Menlo Micro announced that it has successfully ported Digital-Micro-Switch (DMS) technology platform from an R&D facility to a commercial 8” wafer manufacturing line, at Electronica 2018, Messe Munchen, Germany.
Menlo is a GE spinoff that is re-inventing the electronic switch. Menlo’s DMS technology operates up to 1000x faster than a typical mechanical switch with 1000x longer lifetime. It can handle kilowatts of power and is built in a structure smaller than a human hair.
Working in partnership with Corning Inc. and Silex Microsystems, Menlo is now sampling product from this new manufacturing line and will begin scaling up the production of its unique micro-mechanical switches before year’s end.
Elaborating on the Digital-Micro-Switch (DMS) technology platform, Menlo’s senior VP of Products, Chris Giovanniello, said: “The electromechanical switch hasn’t experienced much change in the past 150 years, and many of the applications Menlo is addressing have seen little innovation in the last 25 years. Menlo Micro’s innovations have come to market by developing unique materials, designs and processing techniques to build an enhanced electronic switch that can handle high-temperature, high-stress conditions for products that require decades of useful life.
“Menlo Micro’s DMS platform is the re-invention of the most basic electronic function, the switch. It is a game changer for those who design electronic systems with a market opportunity of more than $20 billion.
“It has the potential to serve multiple industries, including: next generation 5G mobile networks, industrial IoT markets, battery management, energy management, enterprise building management, home automation, electric vehicles and medical instrumentation.
“The new switch operates up to 1000x faster than a typical mechanical switch with 1000x longer lifetime; it can handle hundreds of watts of power and is built in a structure smaller than a human hair.”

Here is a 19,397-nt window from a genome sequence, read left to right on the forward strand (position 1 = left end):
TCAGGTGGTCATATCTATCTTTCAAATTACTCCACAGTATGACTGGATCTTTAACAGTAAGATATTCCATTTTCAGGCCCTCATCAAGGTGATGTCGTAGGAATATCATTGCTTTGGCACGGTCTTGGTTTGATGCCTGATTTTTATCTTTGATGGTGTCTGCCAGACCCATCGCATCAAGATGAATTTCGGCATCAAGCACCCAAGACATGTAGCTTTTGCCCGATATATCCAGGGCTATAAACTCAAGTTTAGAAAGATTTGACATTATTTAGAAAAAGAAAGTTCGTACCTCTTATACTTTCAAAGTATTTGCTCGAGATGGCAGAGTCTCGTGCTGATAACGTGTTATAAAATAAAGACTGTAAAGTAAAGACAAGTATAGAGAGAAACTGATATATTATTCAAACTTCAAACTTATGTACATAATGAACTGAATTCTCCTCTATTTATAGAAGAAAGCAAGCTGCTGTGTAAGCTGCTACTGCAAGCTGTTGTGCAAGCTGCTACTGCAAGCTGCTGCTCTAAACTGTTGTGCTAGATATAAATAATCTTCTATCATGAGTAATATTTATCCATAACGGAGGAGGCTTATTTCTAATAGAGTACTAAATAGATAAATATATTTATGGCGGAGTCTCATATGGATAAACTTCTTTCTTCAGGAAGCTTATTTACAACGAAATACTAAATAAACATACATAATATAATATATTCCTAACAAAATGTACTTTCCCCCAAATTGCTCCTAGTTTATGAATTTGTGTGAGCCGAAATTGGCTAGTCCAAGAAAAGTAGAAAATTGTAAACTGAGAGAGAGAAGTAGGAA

Some of the key attributes of Menlo Micro’s switch technology include:
Size: Board space and weight are at a premium in many applications. Traditional mechanical switches take up lots of space, have limited number of channels, and in some cases need to be manually assembled. Menlo Micro switching elements are smaller than the width of a human hair and are architected to be scalable, depending on the power ratings required. All switches are manufactured using automated wafer-level processes and tools. They are so small we can fit hundreds of them in a space smaller than 10mm2.
Speed: Making mechanical structures small also means you can make them move fast. A typical mechanical switch might operate in a few milliseconds, whereas Menlo Micro switches can operate 1000x faster, in only a few microseconds. This can have enormous implications on systems that were previously limited in performance by how fast they could reconfigure, or open and close critical circuits.
Power handling: This is an area where Menlo Micro completely throws conventional wisdom out the window. When faced with the prospect of handling higher power levels, most people think bigger. More mass, more metal, larger air gaps between conductors. We took a different approach. We make everything smaller and move the electrical contacts closer and closer together. Our miniaturized switches and scalable architecture allows us to handle 100s of volts and 10s of amps without arcing.
Power efficiency: In an increasing number of systems, power is getting more and more expensive. When you’re working off a battery, every 0.1dB and every microamp counts. Both RF and AC/DC losses need to be balanced with amplification and in some cases with extra power supplies. This is where the Menlo Micro technology really shines.
We can scale our switches to have ultra-low losses, from 1 ohm down to a few milliohms. Additionally, our electrostatic-driven actuator means that a single switch only needs a few pico amperes (pA) to function.
Reliability: When you are developing products to meet the needs of businesses that serve markets like healthcare, aviation, and other mission-critical industrial applications, reliability is not an afterthought; it’s the primary design criteria. In the end, that’s why we are here. Our mechanical switching device has lifetimes more than 1000x longer than traditional mechanical switches; not millions of cycles, but tens of billions of cycles without degrading performance.
“Even more important than the performance demonstrated to date, is the deep understanding in material science, reliability, and failure analysis that enables us to model and predict the failures, so that we can push the technology even further.”Read the rest of this entry »